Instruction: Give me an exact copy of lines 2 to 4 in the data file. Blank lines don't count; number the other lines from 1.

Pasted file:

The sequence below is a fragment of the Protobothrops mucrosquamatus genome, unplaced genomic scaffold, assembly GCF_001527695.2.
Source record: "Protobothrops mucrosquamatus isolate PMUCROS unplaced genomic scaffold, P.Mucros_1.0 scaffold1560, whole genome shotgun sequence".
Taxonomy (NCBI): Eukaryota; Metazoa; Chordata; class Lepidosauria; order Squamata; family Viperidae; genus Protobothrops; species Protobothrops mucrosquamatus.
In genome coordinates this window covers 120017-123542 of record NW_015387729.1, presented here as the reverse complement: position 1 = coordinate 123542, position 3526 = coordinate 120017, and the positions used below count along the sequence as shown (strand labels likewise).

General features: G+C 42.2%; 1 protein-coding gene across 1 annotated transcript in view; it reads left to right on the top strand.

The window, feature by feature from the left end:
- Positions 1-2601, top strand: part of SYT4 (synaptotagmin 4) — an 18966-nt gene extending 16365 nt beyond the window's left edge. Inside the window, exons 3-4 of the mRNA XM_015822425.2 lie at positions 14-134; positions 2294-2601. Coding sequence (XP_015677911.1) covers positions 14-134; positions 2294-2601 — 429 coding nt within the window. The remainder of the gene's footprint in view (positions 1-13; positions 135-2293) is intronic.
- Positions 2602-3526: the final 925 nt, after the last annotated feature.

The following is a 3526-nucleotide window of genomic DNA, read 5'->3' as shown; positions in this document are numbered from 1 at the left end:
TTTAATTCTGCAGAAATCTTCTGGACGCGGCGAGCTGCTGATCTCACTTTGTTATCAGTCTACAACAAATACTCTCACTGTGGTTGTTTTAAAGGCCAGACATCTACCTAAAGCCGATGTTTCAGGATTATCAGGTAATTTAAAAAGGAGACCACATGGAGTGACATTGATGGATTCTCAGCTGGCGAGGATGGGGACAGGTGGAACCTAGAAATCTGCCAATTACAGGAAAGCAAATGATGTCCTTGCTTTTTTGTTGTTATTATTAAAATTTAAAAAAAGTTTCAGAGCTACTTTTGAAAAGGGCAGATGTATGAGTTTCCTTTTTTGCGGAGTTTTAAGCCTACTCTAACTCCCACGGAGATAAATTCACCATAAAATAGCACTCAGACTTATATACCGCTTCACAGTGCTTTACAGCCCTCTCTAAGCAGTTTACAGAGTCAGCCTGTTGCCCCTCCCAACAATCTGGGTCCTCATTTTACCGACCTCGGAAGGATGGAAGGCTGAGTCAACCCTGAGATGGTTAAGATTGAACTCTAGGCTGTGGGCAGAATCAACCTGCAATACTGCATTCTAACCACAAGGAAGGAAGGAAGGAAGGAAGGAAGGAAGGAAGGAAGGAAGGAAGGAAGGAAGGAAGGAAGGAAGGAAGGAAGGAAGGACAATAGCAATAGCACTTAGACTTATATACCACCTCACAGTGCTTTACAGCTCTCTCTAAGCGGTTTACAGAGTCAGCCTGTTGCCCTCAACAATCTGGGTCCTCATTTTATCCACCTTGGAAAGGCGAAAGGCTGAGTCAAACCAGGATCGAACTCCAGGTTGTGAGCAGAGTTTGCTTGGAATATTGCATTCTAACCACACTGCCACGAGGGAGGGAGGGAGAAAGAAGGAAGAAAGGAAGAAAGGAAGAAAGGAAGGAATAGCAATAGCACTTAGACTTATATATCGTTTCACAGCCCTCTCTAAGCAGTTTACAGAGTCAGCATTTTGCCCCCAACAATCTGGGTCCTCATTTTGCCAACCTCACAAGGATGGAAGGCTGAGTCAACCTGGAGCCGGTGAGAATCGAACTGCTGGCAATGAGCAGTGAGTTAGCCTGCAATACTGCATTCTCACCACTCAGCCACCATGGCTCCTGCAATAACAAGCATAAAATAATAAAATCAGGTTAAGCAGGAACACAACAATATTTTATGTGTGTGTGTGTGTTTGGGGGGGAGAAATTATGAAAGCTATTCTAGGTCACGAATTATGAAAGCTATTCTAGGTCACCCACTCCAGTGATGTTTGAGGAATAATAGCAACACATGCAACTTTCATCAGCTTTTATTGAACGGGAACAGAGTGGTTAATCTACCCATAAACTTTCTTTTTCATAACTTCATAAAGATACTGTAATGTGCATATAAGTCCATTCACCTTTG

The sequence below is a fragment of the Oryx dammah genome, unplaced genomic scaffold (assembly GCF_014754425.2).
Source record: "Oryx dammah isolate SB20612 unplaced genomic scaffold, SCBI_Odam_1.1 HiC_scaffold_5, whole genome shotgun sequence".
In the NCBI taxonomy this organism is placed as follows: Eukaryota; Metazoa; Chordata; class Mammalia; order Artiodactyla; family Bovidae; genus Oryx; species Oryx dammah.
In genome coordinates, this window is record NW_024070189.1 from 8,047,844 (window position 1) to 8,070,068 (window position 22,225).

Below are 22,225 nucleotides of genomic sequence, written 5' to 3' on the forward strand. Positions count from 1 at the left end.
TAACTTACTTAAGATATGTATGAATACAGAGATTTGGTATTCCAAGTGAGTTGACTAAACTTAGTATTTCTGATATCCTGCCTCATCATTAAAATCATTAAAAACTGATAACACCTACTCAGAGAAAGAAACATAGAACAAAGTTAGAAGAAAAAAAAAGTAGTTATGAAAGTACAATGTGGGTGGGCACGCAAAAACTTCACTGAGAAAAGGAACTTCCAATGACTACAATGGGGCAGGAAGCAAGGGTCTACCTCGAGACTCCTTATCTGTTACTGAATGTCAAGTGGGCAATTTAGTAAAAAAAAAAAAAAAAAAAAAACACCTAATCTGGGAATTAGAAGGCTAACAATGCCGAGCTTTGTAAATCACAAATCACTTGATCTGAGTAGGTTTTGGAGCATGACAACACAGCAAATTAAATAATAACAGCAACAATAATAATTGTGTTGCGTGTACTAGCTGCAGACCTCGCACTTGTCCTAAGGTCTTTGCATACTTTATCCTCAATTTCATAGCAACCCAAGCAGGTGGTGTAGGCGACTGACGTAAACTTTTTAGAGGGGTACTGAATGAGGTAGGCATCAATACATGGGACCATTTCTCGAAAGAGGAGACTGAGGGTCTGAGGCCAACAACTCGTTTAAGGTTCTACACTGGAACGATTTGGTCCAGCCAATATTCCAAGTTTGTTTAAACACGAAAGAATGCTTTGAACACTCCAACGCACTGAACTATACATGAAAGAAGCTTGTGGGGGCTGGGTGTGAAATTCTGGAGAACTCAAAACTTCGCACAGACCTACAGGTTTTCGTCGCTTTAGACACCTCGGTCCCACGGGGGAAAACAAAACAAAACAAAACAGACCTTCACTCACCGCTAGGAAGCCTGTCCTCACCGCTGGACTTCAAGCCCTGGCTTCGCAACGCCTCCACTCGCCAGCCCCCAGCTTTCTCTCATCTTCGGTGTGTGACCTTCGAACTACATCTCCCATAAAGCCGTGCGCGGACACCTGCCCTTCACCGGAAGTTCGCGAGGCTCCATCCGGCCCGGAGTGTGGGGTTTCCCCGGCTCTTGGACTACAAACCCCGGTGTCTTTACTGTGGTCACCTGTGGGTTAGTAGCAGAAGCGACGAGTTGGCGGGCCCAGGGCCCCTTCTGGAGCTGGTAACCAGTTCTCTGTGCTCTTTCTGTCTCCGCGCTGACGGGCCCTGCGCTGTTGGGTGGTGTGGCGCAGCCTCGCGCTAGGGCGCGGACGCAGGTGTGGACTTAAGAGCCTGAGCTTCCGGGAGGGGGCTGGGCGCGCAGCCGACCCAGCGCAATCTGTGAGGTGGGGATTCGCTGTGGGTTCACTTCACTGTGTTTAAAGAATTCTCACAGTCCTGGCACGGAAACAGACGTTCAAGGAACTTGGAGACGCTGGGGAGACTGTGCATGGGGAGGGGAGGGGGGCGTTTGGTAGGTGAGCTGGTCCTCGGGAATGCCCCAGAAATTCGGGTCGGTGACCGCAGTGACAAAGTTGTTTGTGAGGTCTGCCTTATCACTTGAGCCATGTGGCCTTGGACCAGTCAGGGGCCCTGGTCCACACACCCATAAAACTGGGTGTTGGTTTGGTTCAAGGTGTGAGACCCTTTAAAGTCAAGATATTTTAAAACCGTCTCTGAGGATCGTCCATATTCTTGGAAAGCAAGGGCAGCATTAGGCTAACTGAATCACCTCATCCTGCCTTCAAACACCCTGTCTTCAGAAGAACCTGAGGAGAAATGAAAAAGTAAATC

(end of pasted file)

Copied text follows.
Source record: "Protobothrops mucrosquamatus isolate PMUCROS unplaced genomic scaffold, P.Mucros_1.0 scaffold1560, whole genome shotgun sequence".
Taxonomy (NCBI): Eukaryota; Metazoa; Chordata; class Lepidosauria; order Squamata; family Viperidae; genus Protobothrops; species Protobothrops mucrosquamatus.
In genome coordinates this window covers 120017-123542 of record NW_015387729.1, presented here as the reverse complement: position 1 = coordinate 123542, position 3526 = coordinate 120017, and the positions used below count along the sequence as shown (strand labels likewise).